Stéphane Silverman wants to rethink the rules of the trade
Interior design is a beautiful business, full of bright colors, vibrant imaginations and overflowing inspiration. It is also a welcoming place, resolutely warmer and fuzzier than other creative fields such as fashion or entertainment. What the design industry is not clear and orderly. It’s a tricky business, with layers of complicated rules about who can sell what to whom and for how much. Stephane Silvermanâfounder of the Castel fabric brand and president of the Decorative Furniture Associationâhas made it his mission to try to untangle at least a few of those knots.
Courtesy of Castel
Most of them have to do with prices. For example, the idea that fabric brands that sell exclusively to trade have both a net price and a retail price â even if they don’t sell to consumers â has long been a sticking point. The irony is, of course, that the retail price is higher, even though the presumed level of service (no CFA, no samples, etc.) is lower. âI ask anyone please explain to me because after all these years I am still stuck on this. ‘don’t offer commercial services, there’s a disconnect in my mind,’ he told the host. Denis Scully on the last episode of The Home Business Podcast. âThe trade is not wholesale. Trade is trade.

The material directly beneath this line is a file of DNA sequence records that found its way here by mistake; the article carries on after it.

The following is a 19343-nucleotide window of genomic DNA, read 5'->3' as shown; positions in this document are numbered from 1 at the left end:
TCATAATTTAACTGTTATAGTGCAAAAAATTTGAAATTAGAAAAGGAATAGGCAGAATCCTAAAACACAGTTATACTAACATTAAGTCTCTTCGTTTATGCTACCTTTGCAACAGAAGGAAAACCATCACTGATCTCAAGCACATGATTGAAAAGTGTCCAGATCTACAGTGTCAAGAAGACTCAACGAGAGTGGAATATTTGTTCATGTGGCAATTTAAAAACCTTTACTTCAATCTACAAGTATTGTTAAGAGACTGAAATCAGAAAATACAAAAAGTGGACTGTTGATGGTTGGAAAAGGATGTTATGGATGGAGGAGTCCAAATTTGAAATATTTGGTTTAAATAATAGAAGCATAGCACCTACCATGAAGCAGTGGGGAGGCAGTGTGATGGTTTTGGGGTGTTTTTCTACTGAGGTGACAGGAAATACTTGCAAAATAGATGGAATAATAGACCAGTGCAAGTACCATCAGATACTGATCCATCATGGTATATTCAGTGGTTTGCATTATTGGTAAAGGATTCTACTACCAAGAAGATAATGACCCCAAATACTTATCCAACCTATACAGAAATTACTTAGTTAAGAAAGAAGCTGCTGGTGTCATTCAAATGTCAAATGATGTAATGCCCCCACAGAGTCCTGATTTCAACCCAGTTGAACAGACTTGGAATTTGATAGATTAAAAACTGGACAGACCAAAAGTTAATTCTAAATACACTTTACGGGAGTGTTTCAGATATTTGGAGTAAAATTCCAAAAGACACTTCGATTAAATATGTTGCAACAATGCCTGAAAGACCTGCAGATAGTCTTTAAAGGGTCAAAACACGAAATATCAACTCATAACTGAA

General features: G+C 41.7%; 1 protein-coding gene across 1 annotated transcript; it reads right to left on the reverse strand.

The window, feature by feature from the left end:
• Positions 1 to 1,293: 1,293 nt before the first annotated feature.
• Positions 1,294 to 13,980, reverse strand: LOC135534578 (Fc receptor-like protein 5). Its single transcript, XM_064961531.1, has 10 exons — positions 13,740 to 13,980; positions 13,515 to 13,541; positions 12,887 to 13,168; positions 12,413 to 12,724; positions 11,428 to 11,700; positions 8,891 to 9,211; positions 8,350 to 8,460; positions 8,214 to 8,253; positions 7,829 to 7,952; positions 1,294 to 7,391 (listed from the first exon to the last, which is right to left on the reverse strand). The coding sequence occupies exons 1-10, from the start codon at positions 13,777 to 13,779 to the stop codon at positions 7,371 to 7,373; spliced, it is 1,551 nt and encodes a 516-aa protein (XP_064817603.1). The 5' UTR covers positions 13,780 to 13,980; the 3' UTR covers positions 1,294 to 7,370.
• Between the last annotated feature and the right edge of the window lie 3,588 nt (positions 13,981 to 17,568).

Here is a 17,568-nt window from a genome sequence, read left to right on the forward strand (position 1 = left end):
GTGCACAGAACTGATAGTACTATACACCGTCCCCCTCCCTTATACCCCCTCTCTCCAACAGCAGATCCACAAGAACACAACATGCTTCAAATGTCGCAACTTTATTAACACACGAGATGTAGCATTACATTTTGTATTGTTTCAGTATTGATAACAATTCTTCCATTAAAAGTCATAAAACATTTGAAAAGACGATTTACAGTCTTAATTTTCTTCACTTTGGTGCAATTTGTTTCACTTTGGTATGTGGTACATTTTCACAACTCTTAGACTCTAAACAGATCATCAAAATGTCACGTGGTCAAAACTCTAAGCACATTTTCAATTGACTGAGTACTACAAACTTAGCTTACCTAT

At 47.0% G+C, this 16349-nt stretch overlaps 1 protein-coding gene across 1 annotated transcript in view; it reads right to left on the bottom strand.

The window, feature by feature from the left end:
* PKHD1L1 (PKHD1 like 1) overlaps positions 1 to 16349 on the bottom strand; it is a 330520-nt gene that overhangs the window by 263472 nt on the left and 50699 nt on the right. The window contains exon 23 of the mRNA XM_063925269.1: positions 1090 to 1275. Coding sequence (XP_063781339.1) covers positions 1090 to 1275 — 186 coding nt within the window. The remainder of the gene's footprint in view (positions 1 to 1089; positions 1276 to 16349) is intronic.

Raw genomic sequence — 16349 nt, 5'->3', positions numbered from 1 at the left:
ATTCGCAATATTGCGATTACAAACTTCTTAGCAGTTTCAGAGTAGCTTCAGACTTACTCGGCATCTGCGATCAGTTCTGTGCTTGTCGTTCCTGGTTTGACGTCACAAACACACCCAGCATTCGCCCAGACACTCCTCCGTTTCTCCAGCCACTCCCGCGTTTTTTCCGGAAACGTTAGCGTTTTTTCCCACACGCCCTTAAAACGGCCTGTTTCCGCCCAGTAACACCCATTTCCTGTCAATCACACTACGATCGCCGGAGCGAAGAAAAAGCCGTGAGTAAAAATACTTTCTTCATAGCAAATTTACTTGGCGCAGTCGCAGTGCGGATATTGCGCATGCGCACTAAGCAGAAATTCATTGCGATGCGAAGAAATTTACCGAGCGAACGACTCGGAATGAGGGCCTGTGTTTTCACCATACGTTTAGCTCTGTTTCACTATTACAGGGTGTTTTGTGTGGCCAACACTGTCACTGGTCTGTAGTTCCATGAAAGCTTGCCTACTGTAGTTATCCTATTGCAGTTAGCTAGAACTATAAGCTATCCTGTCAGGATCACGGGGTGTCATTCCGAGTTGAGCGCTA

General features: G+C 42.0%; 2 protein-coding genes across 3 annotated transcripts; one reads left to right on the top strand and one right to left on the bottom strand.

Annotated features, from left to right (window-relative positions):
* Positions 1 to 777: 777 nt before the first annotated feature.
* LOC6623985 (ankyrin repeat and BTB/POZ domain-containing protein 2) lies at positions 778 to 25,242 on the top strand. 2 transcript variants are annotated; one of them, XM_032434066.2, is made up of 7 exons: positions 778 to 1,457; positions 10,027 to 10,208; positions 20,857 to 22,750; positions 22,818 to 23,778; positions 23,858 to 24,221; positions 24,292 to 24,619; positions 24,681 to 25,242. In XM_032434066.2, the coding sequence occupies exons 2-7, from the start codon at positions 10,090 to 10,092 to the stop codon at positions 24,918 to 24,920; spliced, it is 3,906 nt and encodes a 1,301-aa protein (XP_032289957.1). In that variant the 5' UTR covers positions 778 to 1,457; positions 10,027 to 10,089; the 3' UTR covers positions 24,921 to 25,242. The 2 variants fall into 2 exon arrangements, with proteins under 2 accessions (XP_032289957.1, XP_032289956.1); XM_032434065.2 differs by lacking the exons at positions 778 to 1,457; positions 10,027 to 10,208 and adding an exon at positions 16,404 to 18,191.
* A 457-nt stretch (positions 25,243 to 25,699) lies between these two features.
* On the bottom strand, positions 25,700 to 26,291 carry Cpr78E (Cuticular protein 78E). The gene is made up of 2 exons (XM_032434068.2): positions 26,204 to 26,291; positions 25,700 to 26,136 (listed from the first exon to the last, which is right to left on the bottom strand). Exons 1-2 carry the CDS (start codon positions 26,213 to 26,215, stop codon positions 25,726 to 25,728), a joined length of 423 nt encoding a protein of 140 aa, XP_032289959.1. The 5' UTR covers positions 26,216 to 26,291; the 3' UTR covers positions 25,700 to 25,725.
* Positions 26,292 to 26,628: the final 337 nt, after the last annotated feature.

Most of Silverman’s arguments are about clarity: fixed, publicly available prices for brands in the design sector, even if they only do business with designers. The need for more transparency, he argues, has gone from “would be nice” to “essential” in an age when retail brands are showcasing their businesses to designers and online sellers are flooding the market.
“There are a lot of cross-channel pieces that are mixed up, blurry and hard to identify. I think that’s part of our Achilles heel in commerce – when you look at the retail giants coming and going “are aimed at retail customers, they’re clear. Everyone knows what the price is, where the markups are, and why,” says Silverman, saying retailers’ ability to publicly display prices helps them define their brand. in the minds of consumers.” Everyone says HR is a luxury. Well, how did they do that? Not because they have a nice picture and say “ask for the price”. Because there is a price.
In a fascinating discussion of the intricacies of modern commerce, Silverman reflects on Fabricut’s recent decision to retire from online commerce; the past, present and future of Material Bank; and whether the domestic boom will last.
âI would say now is a great time to start making changes and start investing carefully and cautiously in the future,â he says. ” I do not think so [the increase in home spending] will last. People will start spending on their travels and stop spending on their curtains, rugs and fabricsâ¦ What I would say is: be smart, be conservative, enjoy it, put your money in your coffers, but invest where you see the future of our business.